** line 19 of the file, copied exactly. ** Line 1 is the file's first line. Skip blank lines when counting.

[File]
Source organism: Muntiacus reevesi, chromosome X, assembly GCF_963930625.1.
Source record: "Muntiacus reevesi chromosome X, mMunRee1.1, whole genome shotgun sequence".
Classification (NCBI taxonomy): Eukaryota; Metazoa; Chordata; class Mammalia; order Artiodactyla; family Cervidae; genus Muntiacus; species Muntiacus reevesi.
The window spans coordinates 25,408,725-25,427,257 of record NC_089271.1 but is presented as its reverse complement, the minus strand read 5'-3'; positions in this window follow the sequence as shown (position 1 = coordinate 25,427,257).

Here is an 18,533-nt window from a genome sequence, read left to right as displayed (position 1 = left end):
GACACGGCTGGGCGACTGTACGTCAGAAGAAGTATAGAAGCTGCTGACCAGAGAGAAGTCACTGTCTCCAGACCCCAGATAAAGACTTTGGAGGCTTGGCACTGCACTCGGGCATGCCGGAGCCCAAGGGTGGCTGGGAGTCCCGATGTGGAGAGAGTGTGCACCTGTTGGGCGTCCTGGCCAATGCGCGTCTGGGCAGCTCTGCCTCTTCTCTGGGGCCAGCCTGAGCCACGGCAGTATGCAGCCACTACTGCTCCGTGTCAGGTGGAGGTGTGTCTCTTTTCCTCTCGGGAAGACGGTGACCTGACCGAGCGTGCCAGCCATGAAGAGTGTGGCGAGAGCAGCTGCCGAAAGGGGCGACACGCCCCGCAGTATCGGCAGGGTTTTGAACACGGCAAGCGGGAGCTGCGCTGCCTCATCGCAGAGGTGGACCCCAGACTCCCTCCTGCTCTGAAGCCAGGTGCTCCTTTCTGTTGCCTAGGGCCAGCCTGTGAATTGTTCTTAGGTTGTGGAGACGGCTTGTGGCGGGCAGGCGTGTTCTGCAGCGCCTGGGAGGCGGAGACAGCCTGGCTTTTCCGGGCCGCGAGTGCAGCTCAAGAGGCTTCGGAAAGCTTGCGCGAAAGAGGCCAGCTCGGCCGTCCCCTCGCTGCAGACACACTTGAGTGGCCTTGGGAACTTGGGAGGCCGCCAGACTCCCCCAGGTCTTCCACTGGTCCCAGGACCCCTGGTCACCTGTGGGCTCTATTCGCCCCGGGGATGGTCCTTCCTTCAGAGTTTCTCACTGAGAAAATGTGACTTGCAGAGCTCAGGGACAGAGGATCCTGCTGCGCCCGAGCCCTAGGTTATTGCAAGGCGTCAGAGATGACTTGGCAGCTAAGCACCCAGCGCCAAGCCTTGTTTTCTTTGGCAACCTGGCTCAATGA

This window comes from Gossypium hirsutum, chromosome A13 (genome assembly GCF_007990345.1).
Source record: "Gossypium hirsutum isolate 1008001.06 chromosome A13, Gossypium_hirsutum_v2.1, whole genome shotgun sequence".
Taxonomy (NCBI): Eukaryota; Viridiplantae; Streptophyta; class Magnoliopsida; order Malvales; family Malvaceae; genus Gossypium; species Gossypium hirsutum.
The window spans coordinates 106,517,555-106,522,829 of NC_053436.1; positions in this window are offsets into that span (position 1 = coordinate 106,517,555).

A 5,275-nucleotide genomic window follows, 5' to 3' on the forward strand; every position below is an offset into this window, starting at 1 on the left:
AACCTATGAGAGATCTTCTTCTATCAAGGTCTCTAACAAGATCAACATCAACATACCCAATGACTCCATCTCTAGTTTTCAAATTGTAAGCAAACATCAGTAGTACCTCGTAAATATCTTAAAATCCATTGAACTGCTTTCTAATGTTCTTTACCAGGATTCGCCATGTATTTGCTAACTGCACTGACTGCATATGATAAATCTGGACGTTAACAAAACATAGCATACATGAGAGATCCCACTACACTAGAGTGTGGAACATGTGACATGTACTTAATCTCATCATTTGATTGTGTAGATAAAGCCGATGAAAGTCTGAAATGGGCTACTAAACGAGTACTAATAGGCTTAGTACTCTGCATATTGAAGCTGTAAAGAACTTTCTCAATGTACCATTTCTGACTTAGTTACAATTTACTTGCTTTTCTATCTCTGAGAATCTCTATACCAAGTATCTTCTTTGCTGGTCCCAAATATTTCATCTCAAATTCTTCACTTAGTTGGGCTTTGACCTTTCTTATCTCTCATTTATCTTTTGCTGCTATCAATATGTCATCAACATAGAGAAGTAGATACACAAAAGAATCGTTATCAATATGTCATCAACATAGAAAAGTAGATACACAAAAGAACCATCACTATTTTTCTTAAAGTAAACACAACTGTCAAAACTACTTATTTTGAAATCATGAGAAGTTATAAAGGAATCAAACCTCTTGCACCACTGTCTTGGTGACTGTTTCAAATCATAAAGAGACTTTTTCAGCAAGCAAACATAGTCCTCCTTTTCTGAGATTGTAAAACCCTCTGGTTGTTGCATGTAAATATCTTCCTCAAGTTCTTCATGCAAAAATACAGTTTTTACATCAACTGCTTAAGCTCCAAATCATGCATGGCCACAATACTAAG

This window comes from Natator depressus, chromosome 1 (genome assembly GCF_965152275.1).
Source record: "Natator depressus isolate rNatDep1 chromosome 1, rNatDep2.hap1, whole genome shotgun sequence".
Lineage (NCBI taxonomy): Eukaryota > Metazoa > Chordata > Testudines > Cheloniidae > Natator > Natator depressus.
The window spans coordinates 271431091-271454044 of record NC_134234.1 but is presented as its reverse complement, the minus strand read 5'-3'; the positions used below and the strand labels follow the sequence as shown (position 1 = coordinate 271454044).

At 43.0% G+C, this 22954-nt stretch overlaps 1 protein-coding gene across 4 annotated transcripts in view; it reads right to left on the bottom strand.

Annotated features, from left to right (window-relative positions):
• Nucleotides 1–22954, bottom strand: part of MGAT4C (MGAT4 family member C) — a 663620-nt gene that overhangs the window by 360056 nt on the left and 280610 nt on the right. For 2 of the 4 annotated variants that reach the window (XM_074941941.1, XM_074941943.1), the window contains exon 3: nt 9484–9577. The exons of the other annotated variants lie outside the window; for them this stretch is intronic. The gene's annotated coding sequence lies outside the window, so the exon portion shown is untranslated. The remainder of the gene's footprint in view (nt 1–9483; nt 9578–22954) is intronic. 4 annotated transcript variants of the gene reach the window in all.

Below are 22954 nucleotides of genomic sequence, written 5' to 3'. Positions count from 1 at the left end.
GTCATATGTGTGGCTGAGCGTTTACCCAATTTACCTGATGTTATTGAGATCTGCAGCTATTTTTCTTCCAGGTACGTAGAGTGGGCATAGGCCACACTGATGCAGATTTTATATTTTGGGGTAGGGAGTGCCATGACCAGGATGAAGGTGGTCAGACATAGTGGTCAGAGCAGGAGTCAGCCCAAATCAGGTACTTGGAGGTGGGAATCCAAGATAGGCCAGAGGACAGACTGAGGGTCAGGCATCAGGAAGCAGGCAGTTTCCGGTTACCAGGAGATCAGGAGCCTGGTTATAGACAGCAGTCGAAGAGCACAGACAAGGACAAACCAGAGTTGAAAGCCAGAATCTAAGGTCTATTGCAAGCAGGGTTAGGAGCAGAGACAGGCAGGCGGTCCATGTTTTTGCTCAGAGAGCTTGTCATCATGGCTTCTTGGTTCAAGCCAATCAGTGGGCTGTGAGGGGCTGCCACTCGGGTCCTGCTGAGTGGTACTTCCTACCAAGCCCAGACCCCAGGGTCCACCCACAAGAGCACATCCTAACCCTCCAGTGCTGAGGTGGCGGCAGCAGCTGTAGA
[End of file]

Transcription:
• Nucleotides 1–22954, bottom strand: part of MGAT4C (MGAT4 family member C) — a 663620-nt gene that overhangs the window by 360056 nt on the left and 280610 nt on the right. For 2 of the 4 annotated variants that reach the window (XM_074941941.1, XM_074941943.1), the window contains exon 3: nt 9484–9577. The exons of the other annotated variants lie outside the window; for them this stretch is intronic. The gene's annotated coding sequence lies outside the window, so the exon portion shown is untranslated. The remainder of the gene's footprint in view (nt 1–9483; nt 9578–22954) is intronic. 4 annotated transcript variants of the gene reach the window in all.